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Jeff Kuhner

News update: School officials have decided to go easy on an eighth-grader caught purchasing contraband goods. Was it guns, drugs, or tobacco? Actually, none of the above. It was candy--and not even the hard-core kind like Snickers or M&M's, which if consumed in large quantities can really pack on the pounds (trust me, I know). It was a bag of Skittles.

For this "offense," Michael Sheridan, an eighth-grade honors student in New Haven, Connecticut, was suspended for a day, barred from attending an honors dinner, and stripped of his title as class vice president. You can read the full story here.

Following local media reports and a public uproar, Superintendent Reginald Mayo said in a statement last week that he and Principal Eleanor Turner will clear Michael's record and restore him to his student council post.

Nothing more clearly demonstrates the growing loss of common sense and proportional judgment in our nation's schools than Skittlesgate. Apparently, the New Haven school system banned candy sales in 2003 as part of a district-wide school "wellness" policy. Leaving aside whether prohibiting candy sales is something schools should be concerned about (whatever happened to teaching reading, writing and, math?--things schools aren't doing very well), buying a bag of Skittles from a classmate hardly warrants a suspension . Back in the good old days when I was an eighth-grader, suspensions were meted out for serious offenses: school violence and destruction of property, vicious bullying, and verbal abuse of teachers.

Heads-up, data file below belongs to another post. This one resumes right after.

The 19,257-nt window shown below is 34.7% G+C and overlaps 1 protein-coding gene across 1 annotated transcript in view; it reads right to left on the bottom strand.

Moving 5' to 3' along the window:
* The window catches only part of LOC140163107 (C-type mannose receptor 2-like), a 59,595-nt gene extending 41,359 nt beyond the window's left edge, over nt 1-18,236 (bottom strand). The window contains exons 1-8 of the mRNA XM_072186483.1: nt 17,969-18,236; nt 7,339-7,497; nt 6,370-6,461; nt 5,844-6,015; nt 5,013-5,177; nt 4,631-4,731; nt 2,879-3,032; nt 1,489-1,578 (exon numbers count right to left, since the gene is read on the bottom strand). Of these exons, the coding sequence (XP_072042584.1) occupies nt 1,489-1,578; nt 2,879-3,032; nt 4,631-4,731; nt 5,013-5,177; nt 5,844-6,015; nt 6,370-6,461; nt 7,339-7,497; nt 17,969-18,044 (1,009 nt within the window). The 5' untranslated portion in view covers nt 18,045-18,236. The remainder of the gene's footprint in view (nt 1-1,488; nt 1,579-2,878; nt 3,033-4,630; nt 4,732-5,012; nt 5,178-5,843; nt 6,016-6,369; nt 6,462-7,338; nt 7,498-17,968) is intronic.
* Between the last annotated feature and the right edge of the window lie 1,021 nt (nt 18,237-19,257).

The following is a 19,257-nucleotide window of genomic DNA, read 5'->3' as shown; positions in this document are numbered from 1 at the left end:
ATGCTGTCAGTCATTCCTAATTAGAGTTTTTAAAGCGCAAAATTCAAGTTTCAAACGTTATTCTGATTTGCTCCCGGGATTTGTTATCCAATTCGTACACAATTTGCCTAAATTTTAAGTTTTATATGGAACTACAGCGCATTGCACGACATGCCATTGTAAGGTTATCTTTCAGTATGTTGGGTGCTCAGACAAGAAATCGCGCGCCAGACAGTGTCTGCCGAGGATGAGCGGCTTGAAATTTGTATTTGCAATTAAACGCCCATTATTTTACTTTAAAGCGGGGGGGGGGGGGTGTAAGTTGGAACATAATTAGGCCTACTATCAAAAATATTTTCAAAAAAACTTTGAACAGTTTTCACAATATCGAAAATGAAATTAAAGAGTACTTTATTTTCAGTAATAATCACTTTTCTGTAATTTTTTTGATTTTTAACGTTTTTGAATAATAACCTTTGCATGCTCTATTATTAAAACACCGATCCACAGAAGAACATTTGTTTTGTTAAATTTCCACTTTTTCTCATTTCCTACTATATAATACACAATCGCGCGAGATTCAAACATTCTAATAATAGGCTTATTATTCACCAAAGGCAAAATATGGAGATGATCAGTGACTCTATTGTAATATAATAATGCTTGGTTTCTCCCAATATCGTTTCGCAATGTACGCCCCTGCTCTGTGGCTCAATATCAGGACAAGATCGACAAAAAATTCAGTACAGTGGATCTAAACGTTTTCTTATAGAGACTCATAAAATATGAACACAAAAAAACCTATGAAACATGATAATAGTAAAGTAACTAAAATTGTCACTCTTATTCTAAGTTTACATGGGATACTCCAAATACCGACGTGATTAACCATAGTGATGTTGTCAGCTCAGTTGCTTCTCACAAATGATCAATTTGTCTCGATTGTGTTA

"I am sorry this has happened," Turner said in a statement. "My hope is that we can get back to the normal school routine, especially since we are in the middle of taking the Connecticut mastery test."

Turner adds that she should have reinforced in writing the verbal warnings against candy sales. In other words, a little common sense would have spared everyone--including Michael and his parents--a lot of unnecessary grief.

It's a sad commentary that district officials are focused on silly things like bags of Skittles, when real problems, such as rampant drug use, teen pregnancy, and school shootings continue to plague our classrooms.

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